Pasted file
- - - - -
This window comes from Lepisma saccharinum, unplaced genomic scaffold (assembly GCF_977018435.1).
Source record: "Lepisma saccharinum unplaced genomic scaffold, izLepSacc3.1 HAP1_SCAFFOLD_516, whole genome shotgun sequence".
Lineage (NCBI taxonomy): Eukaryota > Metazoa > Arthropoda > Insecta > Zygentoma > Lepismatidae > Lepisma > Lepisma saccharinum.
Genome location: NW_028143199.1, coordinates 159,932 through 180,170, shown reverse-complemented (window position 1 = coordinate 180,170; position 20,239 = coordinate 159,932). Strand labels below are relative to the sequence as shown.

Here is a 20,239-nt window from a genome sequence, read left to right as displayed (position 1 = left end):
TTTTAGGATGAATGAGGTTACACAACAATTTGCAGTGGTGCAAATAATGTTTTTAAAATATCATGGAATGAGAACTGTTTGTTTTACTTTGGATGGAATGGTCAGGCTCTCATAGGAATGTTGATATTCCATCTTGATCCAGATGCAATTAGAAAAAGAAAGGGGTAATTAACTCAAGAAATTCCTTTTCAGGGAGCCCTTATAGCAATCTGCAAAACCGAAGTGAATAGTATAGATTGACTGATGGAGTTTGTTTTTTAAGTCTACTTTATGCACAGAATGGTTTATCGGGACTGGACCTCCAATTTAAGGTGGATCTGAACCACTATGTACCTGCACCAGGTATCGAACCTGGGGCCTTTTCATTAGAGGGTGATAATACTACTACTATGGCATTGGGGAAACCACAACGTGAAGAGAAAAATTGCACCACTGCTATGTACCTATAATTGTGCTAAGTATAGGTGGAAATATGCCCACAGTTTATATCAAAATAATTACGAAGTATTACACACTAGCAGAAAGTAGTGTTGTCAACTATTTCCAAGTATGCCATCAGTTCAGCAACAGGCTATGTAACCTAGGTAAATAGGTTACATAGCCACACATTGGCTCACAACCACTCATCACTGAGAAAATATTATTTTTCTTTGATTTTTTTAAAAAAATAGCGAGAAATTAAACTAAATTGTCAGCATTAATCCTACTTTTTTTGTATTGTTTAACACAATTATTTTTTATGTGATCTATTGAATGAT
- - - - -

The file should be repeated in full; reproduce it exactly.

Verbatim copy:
This window comes from Lepisma saccharinum, unplaced genomic scaffold (assembly GCF_977018435.1).
Source record: "Lepisma saccharinum unplaced genomic scaffold, izLepSacc3.1 HAP1_SCAFFOLD_516, whole genome shotgun sequence".
Lineage (NCBI taxonomy): Eukaryota > Metazoa > Arthropoda > Insecta > Zygentoma > Lepismatidae > Lepisma > Lepisma saccharinum.
Genome location: NW_028143199.1, coordinates 159,932 through 180,170, shown reverse-complemented (window position 1 = coordinate 180,170; position 20,239 = coordinate 159,932). Strand labels below are relative to the sequence as shown.

Here is a 20,239-nt window from a genome sequence, read left to right as displayed (position 1 = left end):
TTTTAGGATGAATGAGGTTACACAACAATTTGCAGTGGTGCAAATAATGTTTTTAAAATATCATGGAATGAGAACTGTTTGTTTTACTTTGGATGGAATGGTCAGGCTCTCATAGGAATGTTGATATTCCATCTTGATCCAGATGCAATTAGAAAAAGAAAGGGGTAATTAACTCAAGAAATTCCTTTTCAGGGAGCCCTTATAGCAATCTGCAAAACCGAAGTGAATAGTATAGATTGACTGATGGAGTTTGTTTTTTAAGTCTACTTTATGCACAGAATGGTTTATCGGGACTGGACCTCCAATTTAAGGTGGATCTGAACCACTATGTACCTGCACCAGGTATCGAACCTGGGGCCTTTTCATTAGAGGGTGATAATACTACTACTATGGCATTGGGGAAACCACAACGTGAAGAGAAAAATTGCACCACTGCTATGTACCTATAATTGTGCTAAGTATAGGTGGAAATATGCCCACAGTTTATATCAAAATAATTACGAAGTATTACACACTAGCAGAAAGTAGTGTTGTCAACTATTTCCAAGTATGCCATCAGTTCAGCAACAGGCTATGTAACCTAGGTAAATAGGTTACATAGCCACACATTGGCTCACAACCACTCATCACTGAGAAAATATTATTTTTCTTTGATTTTTTTAAAAAAATAGCGAGAAATTAAACTAAATTGTCAGCATTAATCCTACTTTTTTTGTATTGTTTAACACAATTATTTTTTATGTGATCTATTGAATGAT